The housing boom has been placing pressure on the Australian rental market for months, but new data from CoreLogic suggests the surge in rent has reached a new peak.
Tenants are now facing the fastest rising rent prices since 2008, CoreLogic’s data shows.
National rental prices have climbed 8.9% year-on-year according to the property researcher’s latest Rental Review, despite evidence of a slight slowdown in the rate of increases in recent months.
The surge in rental prices has several causes, most notably the rising tide of property prices, along with increased demand in regional Australia.
Tim Lawless, research director at CoreLogic, said a shortage of stock caused by historically low levels of investor activity had led to the same trends seen in property sales in the rental market.
The fastest rental gains were recorded in Brisbane and Sydney, up 2.6% and 2.3% respectively.
The report showed tenants nationally spent on average 28.7% of their household income on rental payments through March, slightly above the decade average of 28.1%.
Lawless said other trends related to the pandemic, including demand for lower density housing by those looking for more space while working from home, had led house rents to rise at more than double the pace of apartments over the past year, although the gap was narrowing.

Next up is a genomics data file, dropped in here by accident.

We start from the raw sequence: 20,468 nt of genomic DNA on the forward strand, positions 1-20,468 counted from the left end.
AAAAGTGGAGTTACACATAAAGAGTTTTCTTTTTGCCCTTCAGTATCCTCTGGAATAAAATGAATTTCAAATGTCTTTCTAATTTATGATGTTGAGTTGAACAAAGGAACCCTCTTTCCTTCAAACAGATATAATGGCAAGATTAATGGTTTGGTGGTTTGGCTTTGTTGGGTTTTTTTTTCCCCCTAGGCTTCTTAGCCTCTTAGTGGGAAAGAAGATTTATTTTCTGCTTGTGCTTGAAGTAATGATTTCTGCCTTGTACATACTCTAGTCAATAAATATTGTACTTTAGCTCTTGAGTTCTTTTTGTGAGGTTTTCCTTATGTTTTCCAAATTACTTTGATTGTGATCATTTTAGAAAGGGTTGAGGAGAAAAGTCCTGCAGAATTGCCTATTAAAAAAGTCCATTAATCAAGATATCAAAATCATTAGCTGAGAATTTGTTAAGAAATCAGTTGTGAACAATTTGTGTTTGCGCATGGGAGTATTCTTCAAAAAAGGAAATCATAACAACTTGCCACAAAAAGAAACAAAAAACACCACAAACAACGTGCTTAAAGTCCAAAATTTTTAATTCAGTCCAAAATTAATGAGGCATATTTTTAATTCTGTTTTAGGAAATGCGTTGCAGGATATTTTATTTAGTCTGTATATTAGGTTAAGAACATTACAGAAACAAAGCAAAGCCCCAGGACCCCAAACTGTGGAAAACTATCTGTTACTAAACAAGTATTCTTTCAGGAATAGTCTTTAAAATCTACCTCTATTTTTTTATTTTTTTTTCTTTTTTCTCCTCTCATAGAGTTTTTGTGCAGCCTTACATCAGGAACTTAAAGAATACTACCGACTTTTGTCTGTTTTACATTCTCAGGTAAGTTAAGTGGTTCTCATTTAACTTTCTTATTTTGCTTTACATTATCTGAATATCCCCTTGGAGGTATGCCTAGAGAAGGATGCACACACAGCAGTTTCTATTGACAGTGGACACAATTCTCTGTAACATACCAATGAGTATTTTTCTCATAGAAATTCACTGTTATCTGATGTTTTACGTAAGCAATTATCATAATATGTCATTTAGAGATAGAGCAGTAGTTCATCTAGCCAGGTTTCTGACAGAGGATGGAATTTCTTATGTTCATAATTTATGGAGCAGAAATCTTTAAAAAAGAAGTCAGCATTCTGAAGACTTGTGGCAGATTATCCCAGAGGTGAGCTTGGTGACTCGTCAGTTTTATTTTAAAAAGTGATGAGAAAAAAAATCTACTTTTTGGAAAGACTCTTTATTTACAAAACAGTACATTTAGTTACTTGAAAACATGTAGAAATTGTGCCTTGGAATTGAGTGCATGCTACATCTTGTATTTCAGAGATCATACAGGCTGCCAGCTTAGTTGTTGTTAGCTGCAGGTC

He said CoreLogic expected rents nationally to continue to rise for the foreseeable future, with that outcome placing affordability pressures on tenants.
Meanwhile, increases in regional rents are up by 12.5%, the highest annual figure on record and the fastest rate of increase since 2005.
Capital cities lost 11,800 people to internal migration, the largest quarterly net loss on record, in the first three months of 2021, according to the ABS.
In regional Australia, vacancy rates have plummeted in some regions to 1% as the move of city residents to regions has pushed property and rental prices up, and led to a significant reduction in available properties and rental affordability since the start of the pandemic.
Lawless said demographic data is showing a clear trend toward regional population growth, “driven by a combination of more people leaving cities for the regions, but also fewer people moving from the regional areas to the capitals”.
He said the rise in regional housing at a time when household incomes have remained flat meant it was “likely that rental affordability is becoming a lot more challenging in some of the most popular regional markets”.
Across the board, the report found that, relative to household incomes, Melbourne remained the most affordable capital city to rent, with households dedicating 26% of their gross annual household income to rent a dwelling compared with the national average of 28.7%.
Lawless said this was in part due to the loss of international students and overseas migration by the city, a factor that could push demand up as Australia’s international borders reopened.
“Once international borders open we could see a more substantial boost to rental demand than other cities. If this is the case, we could see Melbourne once again recording a faster rate of rental growth,” he said.